Lindiwe Nkuna, the founder of Lindiwe pads, says periods don’t go into lockdown and neither should our support of girls in need of sanitary products

Lindiwe started Lindiwe pads to provide an affordable alternative to expensive sanitary products without compromising on quality. On 25 May Lindiwe started #1976girls to raise awareness of the struggles faced by many young girls and also be part of the solution by providing 1976 girls with a three-month supply of pads. 

Related:Victory for women 1 April saw end to VAT on pads and pantyliners 

Why we need another campaign to donate pads 

UNICEF has estimated that roughly 1 in 10 girls in Africa miss school because of their periods each year. A study conducted by Harris Insights & Analytics of 1 000 teens aged 13 to 19 found 20% — one in five — of teenage girls surveyed cannot afford to purchase menstrual hygiene products. It also states that two-thirds of respondents feel stress because they don’t have access to tampons and pads, 61% have worn tampons more than four hours, 25% missed class because they didn’t have access to tampons or pads, and 83% think lack of access to these products is not talked about enough.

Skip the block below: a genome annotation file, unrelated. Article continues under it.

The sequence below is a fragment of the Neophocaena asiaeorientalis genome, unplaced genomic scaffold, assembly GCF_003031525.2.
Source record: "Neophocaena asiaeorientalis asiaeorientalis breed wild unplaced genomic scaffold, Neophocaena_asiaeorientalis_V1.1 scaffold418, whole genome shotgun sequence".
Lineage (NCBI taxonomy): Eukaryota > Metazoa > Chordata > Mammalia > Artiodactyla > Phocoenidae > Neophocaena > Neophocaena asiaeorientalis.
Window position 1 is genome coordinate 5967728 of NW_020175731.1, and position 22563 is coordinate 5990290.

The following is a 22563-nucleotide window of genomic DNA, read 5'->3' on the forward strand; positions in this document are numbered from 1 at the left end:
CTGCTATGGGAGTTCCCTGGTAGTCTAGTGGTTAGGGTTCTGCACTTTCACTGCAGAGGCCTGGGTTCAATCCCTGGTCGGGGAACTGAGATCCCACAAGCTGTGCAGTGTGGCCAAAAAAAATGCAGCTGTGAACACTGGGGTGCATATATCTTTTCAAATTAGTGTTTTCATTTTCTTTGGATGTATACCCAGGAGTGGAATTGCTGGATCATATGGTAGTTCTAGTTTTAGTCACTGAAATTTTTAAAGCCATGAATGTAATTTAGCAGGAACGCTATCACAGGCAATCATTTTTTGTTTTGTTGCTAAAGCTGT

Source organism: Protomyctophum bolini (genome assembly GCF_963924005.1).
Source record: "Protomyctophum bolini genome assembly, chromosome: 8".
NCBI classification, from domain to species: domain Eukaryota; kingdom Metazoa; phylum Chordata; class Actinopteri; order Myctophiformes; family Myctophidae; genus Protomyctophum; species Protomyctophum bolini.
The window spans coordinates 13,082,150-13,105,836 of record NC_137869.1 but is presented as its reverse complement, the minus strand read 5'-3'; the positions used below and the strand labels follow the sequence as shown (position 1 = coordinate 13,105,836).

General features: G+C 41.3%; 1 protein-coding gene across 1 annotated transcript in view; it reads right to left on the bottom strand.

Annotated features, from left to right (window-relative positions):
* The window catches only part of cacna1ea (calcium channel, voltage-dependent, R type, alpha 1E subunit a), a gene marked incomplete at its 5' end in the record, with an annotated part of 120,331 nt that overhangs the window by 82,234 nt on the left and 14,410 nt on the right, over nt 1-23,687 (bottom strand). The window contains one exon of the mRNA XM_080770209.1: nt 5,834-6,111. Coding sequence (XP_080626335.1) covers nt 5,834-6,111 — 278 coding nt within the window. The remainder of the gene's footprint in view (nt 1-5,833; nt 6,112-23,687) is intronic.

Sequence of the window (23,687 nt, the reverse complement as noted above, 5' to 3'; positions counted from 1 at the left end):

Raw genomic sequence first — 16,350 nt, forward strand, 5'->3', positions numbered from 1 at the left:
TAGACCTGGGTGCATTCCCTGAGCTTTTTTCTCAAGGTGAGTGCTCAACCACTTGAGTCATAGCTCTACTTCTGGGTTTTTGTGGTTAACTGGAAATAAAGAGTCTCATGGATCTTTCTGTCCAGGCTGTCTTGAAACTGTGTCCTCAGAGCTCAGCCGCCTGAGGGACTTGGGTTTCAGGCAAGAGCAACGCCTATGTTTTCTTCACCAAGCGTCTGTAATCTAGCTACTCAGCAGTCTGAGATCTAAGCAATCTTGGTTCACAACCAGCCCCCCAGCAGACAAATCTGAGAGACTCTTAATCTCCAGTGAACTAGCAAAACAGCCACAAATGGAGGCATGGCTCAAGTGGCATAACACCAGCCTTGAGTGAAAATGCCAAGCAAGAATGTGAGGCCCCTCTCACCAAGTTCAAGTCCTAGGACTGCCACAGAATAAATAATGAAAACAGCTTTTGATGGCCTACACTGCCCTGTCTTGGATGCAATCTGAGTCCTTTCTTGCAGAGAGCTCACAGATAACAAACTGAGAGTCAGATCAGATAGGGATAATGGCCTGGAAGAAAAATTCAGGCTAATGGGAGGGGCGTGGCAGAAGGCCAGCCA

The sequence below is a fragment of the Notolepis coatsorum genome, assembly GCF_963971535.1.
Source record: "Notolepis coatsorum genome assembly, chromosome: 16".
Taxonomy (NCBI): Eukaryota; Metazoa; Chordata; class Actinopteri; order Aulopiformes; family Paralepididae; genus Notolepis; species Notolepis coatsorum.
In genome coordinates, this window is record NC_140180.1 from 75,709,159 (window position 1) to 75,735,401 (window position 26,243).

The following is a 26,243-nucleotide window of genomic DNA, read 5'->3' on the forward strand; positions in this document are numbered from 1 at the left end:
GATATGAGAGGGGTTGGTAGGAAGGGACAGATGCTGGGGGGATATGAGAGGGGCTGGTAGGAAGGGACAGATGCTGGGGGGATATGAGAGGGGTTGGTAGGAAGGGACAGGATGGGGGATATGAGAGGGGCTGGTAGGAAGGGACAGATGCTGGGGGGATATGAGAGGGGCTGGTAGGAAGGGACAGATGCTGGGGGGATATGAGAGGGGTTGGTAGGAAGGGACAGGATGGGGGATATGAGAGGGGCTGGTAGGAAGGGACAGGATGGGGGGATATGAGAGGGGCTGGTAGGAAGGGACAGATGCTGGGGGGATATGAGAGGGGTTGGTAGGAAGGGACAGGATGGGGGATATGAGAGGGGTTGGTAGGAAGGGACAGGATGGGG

“Periods don’t go into lockdown. The same challenges that girls and young women were facing when they went to school, they are still facing now in terms of menstrual management. Our aim is to assist them to have the necessary sanitary products so they may not have to sit any activities linked to their livelihoods,” says Lindiwe.

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 Why 1976?

The year 1976 is synonymous with youth in South Africa. The revolutionary spirit of the youth of 1976 inspired Lindiwe to seek change on behalf of young girls.

“Girls already have a hurdle of challenges to overcome, something as natural and consistent like periods should not have to be one of them. Without access to proper education and resources, girls are often forced to stay home from school during their periods, which leads them to miss anywhere from 10-20% of school days, according to UNESCO. And sometimes, they drop out of school completely,” Lindiwe explains. 

Related: Zodwa Wabantu: ” pads should be free!” 

 How to help

Corporates and individuals can make a direct purchase of Lindiwe Pads to contribute towards reaching a target 3952 pad packs (two packs per girl) and donate those pads to either NGOs of their choice or work with the current NGOs the company has in its database. 

Those looking to help can reach out to us via our website (www.lindiwepads.co.za) or social media pages @LindiwePads (Facebook & Twitter)